In short, yes, Jesus is talking about a physical gathering of two or three people (or in one instance, two or three individuals, one united congregation, and one sinner). In our technological age, NOTHING can fully replace face-to-face meetings between people, especially the Lord's people at the grass roots level of a healthy local church, or an assembly of God's people.
What precedes Matthew 18:20
In context, Matthew 18:20 is preceded by Jesus' teaching on three things: 1) the inevitable occurrence of sin among God's children, and the responsibility of God's children to resist sin; 2) God's outgoing love for one of His children who goes astray (the one lost sheep from a flock of 100); and 3) Jesus' teaching on church discipline, the kind of which is rendered necessary by a sin of one member against another.
Then comes Matthew 18:20
This verse is really a conclusion of the passage on church discipline, a topic addressed in three ways:
1) the protocol of church discipline
2) the assurances that what is either bound or loosed on earth will be bound or loosed in heaven, and whatever two believers agree upon in prayer on earth will be done for them by their heavenly Father
3) the promise of Christ's presence in a gathering of as few as two or three believers who meet in Jesus' name
What follows Matthew 18:20
Jesus' teaching on forgiveness, which comprises an answer to Peter's question about how many times he is to forgive a brother who sins against him. Jesus' teaching includes the famous locution, "seventy times seven." Notice, too, that Peter's question is certainly relevant in light of verse 15, which begins with the words
"'If your brother sins against you . . ..'"
Contextualizing Matthew 18:20
In summary fashion, this verse simply continues the notion of "two or three" which begins in verse 15, proceeds through verse 18, and then continues in verses 21 and following.
In other words, the repetition of "two or three," whether in the context of church discipline (viz., one-on-one; two or three on one; one singular--the sinned against person--and one plural--the entire congregation--on one--the sinner), or in the context of binding, loosing, agreeing in prayer, and finally, meeting together in Jesus' name, all those repetitions are simply, in context, a continuation of what came before and what comes after. In discursive fashion, then, we have the following themes:
the inevitability of both sin and sin's punishment, as well as the importance of a radical resistance to sin, whether it comes from without (i.e., an external-to-us stumbling block) or from within (an internal-to-us cause of stumbling, symbolized by our own hand, foot, or eye).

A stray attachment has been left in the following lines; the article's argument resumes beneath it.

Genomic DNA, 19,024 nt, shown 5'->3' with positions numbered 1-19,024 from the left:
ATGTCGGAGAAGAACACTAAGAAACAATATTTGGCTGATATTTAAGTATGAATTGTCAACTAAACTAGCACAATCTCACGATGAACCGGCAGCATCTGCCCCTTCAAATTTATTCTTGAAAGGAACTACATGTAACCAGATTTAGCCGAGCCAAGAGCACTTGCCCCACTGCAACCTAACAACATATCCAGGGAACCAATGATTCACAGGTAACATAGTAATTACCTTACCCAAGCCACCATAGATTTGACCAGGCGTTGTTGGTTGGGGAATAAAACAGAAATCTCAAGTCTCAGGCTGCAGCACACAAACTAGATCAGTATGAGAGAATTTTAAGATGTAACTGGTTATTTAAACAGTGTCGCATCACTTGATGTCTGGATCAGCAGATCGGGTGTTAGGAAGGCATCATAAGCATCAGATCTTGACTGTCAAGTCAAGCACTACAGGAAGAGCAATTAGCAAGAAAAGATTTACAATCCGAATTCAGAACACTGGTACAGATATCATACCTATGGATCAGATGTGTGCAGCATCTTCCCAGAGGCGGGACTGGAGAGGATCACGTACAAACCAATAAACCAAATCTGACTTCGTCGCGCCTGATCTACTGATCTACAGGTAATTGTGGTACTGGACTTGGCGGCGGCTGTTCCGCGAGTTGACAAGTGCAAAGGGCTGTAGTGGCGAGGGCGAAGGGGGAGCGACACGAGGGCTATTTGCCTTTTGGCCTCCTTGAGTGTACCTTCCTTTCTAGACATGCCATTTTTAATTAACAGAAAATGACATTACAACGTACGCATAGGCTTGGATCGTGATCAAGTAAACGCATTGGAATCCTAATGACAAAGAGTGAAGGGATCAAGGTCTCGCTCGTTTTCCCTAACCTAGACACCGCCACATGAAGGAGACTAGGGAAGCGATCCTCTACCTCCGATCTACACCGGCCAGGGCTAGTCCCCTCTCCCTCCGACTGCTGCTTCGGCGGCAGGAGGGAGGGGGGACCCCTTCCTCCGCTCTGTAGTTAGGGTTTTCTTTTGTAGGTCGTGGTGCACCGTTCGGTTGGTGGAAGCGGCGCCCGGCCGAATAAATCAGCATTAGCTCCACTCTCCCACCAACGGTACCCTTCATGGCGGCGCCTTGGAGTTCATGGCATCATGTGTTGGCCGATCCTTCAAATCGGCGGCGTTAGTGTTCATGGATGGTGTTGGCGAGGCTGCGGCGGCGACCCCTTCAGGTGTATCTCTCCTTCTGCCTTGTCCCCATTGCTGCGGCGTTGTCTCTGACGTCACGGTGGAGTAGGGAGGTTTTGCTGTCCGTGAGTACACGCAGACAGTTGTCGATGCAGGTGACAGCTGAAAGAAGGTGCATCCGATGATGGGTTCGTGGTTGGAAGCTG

the Father's heart of love for the one sheep in a flock of 100 who goes astray or is led astray by sin or a sinner
an instance of sin within a local assembly of believers, and the protocol for dealing with that sin through a three-step process
the assurance that whatever decision the church makes, whether to bind the accused sinner or to loose the accused sinner, it will also be either bound or loosed in heaven
the assurance that an agreement by two believers in prayer on earth will result in their request being granted by their Father in heaven
the assurance that even if church discipline does not reach the "court of final appeals" (viz., the church), Jesus' presence is guaranteed where just two or three are gathered together in His name in sincerity and simplicity
the necessity of forgiving others who sin against us, and to do so in the light of the great debt of which we ourselves have been forgiven (basically an application of the part of the Lord's prayer which says, "and forgive us our debts as we forgive our debtors"), even if after repenting, they sin against us again
In conclusion, as good as our technological tools are today for communicating around the world at the speed of light, nothing can replace the face-to-face interactions of God's people (whether for church discipline, prayer, or simply fellowship) who desire to
"walk worthy of the vocation wherewith [they] are called, with all lowliness and meekness, with longsuffering, forbearing one another in love; endeavouring to keep the unity of the Spirit in the bond of peace" (Ephesians 4:1b-3).